Visual Basic 2013 Lesson 31: Using Timer

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31.1 What is Timer?

Timer is a useful control in Visual Basic 2013. It can be used to write code for events that are time related. For example, you can use timer to create a clock, a stop watch, a dice, an animated application and more. Timer is a hidden control at runtime, like the engine of an automobile. We shall illustrate the usage of timer using a few examples.

31.2 Creating a Digital Clock

To create the clock, first of all start a new project in Visual Basic 2013 Express and select a new Windows Application. You can give the project any name you wish, but we will name it MyClock. Change the text of the Form1 to MyClock in the properties window.

Now add the Timer control to the form by double-clicking it in the ToolBox. Next, insert a label control into the form. Change the Font size of the label to any size you wish, and set the Font alignment to be middle center. Before we forget, you shall also set the Interval property of the Timer control to 1000, which reflects a one second interval(1 unit is 1 millisecond). Remember to set the MaximizeBox property of Form1 to false so that the user cannot enlarge the clock. You also need to ensure that the Enabled property of the Timer control is set to True so that the clock starts running as soon as it is loaded.

Now, you are ready for the coding. Actually you would be surprise that what you need to create a clock is only a one-line code, that is:

Label1.Text = TimeOfDay

*TimeOfDay() is a Visual Basic 2013 function that returns the current time today based on your computer system time.

Click on the Timer control and enter the code above ,as shown below:

Private Sub Timer1_Tick(ByVal sender As System.Object, ByVal e As System.EventArgs) Handles Timer1.Tick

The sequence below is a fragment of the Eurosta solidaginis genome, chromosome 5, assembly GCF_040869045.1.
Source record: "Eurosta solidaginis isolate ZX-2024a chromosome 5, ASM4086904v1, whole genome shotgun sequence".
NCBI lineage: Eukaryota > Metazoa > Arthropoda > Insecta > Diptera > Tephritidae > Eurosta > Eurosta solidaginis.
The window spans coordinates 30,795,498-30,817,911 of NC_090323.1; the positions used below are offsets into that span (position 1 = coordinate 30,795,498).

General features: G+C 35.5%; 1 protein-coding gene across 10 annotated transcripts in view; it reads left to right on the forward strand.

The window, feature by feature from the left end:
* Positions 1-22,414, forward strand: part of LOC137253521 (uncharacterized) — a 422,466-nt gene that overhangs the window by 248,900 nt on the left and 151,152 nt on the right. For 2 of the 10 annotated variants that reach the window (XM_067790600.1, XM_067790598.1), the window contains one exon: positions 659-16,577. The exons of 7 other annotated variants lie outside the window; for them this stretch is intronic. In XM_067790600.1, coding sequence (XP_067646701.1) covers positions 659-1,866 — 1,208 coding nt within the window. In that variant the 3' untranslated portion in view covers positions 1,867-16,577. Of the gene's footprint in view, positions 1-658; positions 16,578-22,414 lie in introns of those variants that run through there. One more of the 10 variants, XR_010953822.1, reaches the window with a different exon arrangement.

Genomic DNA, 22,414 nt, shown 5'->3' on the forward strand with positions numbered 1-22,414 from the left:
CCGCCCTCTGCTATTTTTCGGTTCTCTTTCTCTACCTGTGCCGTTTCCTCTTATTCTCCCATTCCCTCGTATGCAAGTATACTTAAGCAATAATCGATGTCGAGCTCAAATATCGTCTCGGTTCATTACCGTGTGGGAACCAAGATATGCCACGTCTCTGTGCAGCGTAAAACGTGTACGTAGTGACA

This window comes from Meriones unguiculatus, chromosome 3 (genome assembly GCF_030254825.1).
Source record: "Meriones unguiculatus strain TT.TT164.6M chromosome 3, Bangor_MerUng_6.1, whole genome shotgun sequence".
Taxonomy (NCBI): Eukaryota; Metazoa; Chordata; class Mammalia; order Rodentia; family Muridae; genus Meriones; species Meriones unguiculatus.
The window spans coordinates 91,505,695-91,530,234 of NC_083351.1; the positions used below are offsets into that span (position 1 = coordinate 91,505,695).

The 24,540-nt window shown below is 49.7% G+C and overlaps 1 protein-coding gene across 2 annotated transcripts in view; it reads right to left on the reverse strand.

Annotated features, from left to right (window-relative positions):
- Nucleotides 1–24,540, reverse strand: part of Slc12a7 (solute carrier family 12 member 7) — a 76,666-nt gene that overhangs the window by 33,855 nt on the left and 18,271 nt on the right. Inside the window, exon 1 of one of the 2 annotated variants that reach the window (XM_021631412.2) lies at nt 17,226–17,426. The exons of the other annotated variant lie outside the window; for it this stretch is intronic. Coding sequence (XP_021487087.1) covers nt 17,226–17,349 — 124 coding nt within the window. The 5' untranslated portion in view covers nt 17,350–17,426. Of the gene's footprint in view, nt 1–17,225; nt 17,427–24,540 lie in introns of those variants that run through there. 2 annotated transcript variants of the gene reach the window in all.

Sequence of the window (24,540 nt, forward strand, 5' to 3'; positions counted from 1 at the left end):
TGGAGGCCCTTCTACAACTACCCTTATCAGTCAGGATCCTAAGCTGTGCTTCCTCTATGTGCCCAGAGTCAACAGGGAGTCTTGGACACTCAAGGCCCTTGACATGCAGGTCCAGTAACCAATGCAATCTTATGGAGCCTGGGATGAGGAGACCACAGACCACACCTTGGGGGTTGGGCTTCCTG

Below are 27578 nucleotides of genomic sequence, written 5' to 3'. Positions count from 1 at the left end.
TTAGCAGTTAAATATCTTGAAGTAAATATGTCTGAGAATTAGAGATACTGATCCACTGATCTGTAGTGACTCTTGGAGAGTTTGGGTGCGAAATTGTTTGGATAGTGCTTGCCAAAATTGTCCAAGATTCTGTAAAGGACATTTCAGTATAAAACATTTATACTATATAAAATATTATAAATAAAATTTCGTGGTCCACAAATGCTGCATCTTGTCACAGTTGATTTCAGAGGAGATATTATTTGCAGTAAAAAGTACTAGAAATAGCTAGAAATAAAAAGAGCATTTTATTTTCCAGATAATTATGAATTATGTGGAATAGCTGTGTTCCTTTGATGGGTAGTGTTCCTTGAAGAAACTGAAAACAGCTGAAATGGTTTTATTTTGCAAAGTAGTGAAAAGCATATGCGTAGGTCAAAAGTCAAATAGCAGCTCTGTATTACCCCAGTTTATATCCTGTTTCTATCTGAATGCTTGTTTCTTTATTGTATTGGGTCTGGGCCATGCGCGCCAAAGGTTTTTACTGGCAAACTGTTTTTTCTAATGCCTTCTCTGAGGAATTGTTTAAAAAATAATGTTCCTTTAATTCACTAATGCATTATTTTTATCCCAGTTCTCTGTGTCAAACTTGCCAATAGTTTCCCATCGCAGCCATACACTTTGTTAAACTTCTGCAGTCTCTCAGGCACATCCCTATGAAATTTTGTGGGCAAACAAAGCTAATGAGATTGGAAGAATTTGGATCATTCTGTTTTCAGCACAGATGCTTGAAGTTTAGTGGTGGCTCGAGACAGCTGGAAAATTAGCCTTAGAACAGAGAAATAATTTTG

LblClock.Text = TimeOfDay

End Sub

The digital clock is as shown in Figure 31.1

vb2013_figure31.1Figure 31.1

 31.3 Creating a Stopwatch

We can create a simple stopwatch using the Timer control. Start a new project and name it stopwatch. Change the Form1 caption to Stopwatch. Insert the Timer control into the form and set its interval to 1000 which is equal to one second. Besides that, set the timer Enabled property to False so that it will not start ticking when the program is started. Insert three  buttons and change their names to BtnStart, BtnStop and BtnReset respectively. Change their text to “Start”, “Stop” and “Reset” accordingly. Now, enter the code as follows:

Private Sub BtnStart_Click(sender As Object, e As EventArgs) Handles BtnStart.Click
Timer1.Enabled = True
End Sub

Private Sub Timer1_Tick(sender As Object, e As EventArgs) Handles Timer1.Tick
LblPanel.Text = Val(LblPanel.Text) + 1
End Sub

Private Sub BtnStop_Click(sender As Object, e As EventArgs) Handles BtnStop.Click
Timer1.Enabled = False
End Sub

Private Sub BtnReset_Click(sender As Object, e As EventArgs) Handles BtnReset.Click
LblPanel.Text = 0
End Sub

The Interface of the Stopwatch is as shown in Figure 31.2

vb2013_figure31.2Figure 31.2

 31.4 Creating a Digital Dice

We can create a digital dice easily using the Timer Control. To create a dice, you need to generate random numbers using the Rnd function. Rnd generates numbers between 0 and 1. The following statement generates random integers from 1 to 6 

n = Int(1 + Rnd() * 6)

In the code, we introduce the variable m to control the length of time of the rolling process. If m is more than 1000, then the rolling process will stop by setting the timer enabled property to False. Set the timer interval to 10 so that the number changes every 0.01 second.

The Code

Public Class Form1
Dim n, m As Integer

Private Sub Timer1_Tick(sender As Object, e As EventArgs) Handles Timer1.Tick
m = m + 10

If m < 1000 Then

n = Int(1 + Rnd() * 6)

LblDice.Text = n


Timer1.Enabled = False

m = 0

End If

End Sub

Private Sub BtnRoll_Click(sender As Object, e As EventArgs) Handles BtnRoll.Click

Timer1.Enabled = True

End Sub

End Class
Running the program produces a dice with fast changing numbers which stops at a certain number. The interface is as  shown in Figure 31.3


 Figure 31.3

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